So, is the above true or is there more to it? Let’s look at the accounting treatment of manufacturing companies vs technology and healthcare companies. It’s essentially the old vs the new and this is especially relevant as the new is starting to make up the preponderance of the S&P500 (technology and healthcare are currently number 1 and 2 in percentage market cap contribution). Accounting policies do a reasonable job in accounting for capital investments of manufacturing companies by capitalising it on the balance sheet as assets that will be written off through depreciation over a long-term period. The effect on the yearly income statement is that the net income is affected by a relatively small expense. Technology and healthcare companies on the other hand must expense some of their capital expenditures (R&D and other intangibles), leading to a net income value which is materially depressed and book values which are effectively meaningless. What I am trying to say is that traditional manufacturing companies’ net income is probably overstated when compared to technology and healthcare companies, and that it skews the cash payout ratio to the upside. This in effect means that the cash payout ratio is probably much lower than the 92.12% discussed above and that companies reinvest more than the data suggests.
Even if the effect of the differences in accounting were to be proven relatively small, which I doubt, the question remains – is returning most of the cash generated to shareholders such a bad thing? The entire existence behind a business is to make money and for investors to reap the rewards. The cash being distributed to shareholders will eventually find its way to other indirect deployment of capital through the form of consumption and spending, and in this way, it is up to market economics to decide where that deployment should be, not a group of politicians who unilaterally denounces buybacks in general.
3. Buybacks create flexibility and signals confidence
The most important reason a company would engage in share buybacks rather than paying out a cash dividend is that, unlike dividends, share repurchases are not a long-term commitment. Since paying a cash dividend and repurchasing shares are economically equivalent, a company could declare a small stable dividend and then repurchase shares with the company’s leftover earnings to effectively implement a residual dividend policy – without the negative impact that fluctuating cash dividends may have on the share price.
Companies may also purchase their own stock, thereby signalling to the market that the company views its own stock as a good investment. Signalling is important in the presence of asymmetric information (where corporate insiders have access to better information about the company’s prospects than outside investors). Management can send a signal to investors that the company’s prospects are good and that they believe their stock is undervalued. It must be remembered, however, that different clientele has different needs with regard to income. Some clients may prefer companies with a stable, constant-paying dividend policy if they are withdrawing from their portfolios on a regular basis. Clients seeking current income will therefore prefer to invest in companies of which the dividend policies satisfy these needs.
In today’s modern age of cheap, online platforms, it is however just as easy to sell some shares instead of having to wait to receive a cash dividend. In fact, you can argue that buybacks are more efficient than dividends because of the favourable tax advantage enjoyed by most investors. As opposed to receiving dividends that triggers DWT (dividend withholding tax), you can sell the shares which triggers CGT (capital gains tax). In most countries the CGT rates are lower than the DWT rates. Keep in mind that this argument probably only holds for regular sales and withdrawals as the frequency creates an average selling price that should offset any unfavourable short-term movement in share prices.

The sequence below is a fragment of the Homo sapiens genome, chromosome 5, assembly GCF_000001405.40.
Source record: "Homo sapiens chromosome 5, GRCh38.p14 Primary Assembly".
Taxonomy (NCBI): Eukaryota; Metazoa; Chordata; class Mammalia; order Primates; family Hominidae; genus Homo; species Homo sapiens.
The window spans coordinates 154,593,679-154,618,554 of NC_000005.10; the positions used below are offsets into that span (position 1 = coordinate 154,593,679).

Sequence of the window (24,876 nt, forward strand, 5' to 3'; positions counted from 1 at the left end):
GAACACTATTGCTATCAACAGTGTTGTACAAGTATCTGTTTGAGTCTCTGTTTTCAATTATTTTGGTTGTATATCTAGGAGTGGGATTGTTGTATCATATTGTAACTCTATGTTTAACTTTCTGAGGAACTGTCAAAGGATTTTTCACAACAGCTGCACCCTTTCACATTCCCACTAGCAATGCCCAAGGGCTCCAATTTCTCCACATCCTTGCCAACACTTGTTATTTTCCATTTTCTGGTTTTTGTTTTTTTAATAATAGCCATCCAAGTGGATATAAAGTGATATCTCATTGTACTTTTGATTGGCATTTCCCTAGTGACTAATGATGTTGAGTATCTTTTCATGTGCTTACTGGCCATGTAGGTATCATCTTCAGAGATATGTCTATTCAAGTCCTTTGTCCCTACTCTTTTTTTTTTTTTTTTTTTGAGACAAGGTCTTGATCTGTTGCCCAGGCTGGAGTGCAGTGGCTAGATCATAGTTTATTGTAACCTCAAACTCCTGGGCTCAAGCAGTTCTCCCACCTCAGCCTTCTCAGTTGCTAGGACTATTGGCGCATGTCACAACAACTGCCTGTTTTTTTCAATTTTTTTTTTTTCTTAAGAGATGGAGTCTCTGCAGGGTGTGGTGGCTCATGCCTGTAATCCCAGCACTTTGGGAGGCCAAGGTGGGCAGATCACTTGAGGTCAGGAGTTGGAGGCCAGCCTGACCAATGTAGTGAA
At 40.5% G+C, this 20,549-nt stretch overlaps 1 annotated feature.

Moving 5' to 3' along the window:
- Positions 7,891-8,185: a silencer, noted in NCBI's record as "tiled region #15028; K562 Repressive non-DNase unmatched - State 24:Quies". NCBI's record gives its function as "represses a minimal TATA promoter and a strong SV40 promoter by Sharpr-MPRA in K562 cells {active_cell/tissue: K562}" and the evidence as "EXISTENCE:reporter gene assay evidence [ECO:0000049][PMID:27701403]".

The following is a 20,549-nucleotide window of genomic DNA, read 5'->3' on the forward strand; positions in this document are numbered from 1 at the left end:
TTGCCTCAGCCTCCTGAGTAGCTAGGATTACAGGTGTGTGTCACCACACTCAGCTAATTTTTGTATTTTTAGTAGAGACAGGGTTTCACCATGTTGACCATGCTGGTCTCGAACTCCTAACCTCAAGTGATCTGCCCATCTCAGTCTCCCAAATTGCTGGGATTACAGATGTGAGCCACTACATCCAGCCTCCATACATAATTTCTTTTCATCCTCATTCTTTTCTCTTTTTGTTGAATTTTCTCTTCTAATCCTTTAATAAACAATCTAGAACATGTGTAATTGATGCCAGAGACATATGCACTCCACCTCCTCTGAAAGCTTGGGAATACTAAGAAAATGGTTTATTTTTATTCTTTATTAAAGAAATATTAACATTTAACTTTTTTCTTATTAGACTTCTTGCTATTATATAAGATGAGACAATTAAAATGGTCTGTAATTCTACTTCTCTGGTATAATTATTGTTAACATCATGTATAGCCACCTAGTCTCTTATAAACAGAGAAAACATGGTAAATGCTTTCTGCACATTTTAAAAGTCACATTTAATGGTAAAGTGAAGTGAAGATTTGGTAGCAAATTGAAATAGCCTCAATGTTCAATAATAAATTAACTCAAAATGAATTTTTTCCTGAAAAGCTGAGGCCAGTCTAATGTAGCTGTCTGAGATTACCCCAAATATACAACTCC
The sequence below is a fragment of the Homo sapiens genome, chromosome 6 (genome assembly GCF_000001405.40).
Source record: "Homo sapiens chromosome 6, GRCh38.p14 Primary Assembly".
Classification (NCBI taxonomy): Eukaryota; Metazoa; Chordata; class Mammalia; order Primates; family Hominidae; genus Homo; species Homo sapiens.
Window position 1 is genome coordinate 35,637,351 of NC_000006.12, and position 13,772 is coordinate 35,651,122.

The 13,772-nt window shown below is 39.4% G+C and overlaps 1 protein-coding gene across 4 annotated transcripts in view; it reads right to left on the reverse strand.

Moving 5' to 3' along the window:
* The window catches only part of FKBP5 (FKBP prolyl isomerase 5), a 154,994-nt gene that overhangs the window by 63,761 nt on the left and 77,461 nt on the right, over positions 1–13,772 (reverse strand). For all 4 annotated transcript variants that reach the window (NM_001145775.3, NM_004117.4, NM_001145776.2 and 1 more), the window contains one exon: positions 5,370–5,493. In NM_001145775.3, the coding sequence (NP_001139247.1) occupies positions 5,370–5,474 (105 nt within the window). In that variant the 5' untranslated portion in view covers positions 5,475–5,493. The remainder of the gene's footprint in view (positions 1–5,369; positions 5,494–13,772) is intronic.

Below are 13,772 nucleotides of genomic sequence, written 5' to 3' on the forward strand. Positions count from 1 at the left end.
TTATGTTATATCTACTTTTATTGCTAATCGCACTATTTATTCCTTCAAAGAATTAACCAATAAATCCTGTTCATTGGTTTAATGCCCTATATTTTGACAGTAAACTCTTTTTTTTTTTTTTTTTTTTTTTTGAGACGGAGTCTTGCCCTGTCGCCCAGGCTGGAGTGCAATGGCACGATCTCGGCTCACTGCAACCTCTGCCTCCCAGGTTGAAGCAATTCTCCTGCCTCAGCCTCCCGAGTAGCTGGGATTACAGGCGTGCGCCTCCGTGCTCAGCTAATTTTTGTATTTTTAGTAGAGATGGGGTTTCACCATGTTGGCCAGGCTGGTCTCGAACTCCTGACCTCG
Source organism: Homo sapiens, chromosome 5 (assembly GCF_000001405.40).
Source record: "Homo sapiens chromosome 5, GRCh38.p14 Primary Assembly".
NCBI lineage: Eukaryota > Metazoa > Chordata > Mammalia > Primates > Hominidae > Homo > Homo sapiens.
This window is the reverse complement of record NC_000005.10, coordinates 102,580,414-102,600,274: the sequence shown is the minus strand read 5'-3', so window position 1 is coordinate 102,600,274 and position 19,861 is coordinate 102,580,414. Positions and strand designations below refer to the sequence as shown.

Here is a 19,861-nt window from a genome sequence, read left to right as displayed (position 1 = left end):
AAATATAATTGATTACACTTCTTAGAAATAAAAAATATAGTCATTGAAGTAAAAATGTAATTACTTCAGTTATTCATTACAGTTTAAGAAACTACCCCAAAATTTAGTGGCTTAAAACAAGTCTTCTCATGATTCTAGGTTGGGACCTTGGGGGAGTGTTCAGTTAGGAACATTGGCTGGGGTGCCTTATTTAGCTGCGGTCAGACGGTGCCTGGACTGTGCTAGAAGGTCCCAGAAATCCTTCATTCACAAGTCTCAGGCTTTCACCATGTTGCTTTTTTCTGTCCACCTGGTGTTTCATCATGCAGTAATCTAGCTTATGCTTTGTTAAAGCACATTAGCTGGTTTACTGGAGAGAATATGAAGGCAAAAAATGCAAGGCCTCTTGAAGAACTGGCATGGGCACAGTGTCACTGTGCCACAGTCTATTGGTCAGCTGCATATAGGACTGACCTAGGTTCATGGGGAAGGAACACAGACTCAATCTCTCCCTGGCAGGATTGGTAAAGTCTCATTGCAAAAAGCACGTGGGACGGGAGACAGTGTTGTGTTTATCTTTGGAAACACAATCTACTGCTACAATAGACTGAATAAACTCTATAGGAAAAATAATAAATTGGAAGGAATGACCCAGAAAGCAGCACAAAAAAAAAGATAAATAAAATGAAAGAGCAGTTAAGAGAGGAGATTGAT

4. Buybacks are malicious
There is a plausible case to be made that a sizeable portion of buybacks are related to managerial short-termism. Investors incorrectly assume that all managers make decisions based on long-term objectives, which is at odds with the proven theory that, in order to create sustainable growth and value, a long-term perspective needs to be prevalent. Too often, managers are incentivised to perform over the short-term, with specific KP’s (key performance indicators) targeting the growth of EPS. The easiest way to achieve this is to increase buybacks. Another, more toxic way, is to buy back stock using debt.
A thorough analysis could possibly prove that a certain amount of small companies are in fact focussing on and implementing this very strategy. It is however up to the market to adjust their valuations according to the increased risk they face and essentially to de-rate them by selling their stock down to lower valuation levels. Most of the influential large caps doesn’t seem to have this issue and wouldn’t be allowed to as they are widely followed and constantly analysed – it doesn’t look like the current state of “malicious intent” is a house of cards waiting to bring the stock market down with it.
As everything in life, buybacks have good and bad qualities. If a manager were to be restricted/limited from buying back their own stock, they’re effectively being limited from performing the very role they were employed to perform – in essence, creating an environment where government apparently knows how to invest capital more effectively than the managers themselves. When considering the good and the bad, the buyback effect on the market doesn’t seem so ugly and quite frankly, the data shows that there’s no alarming issue regarding the current state of buybacks.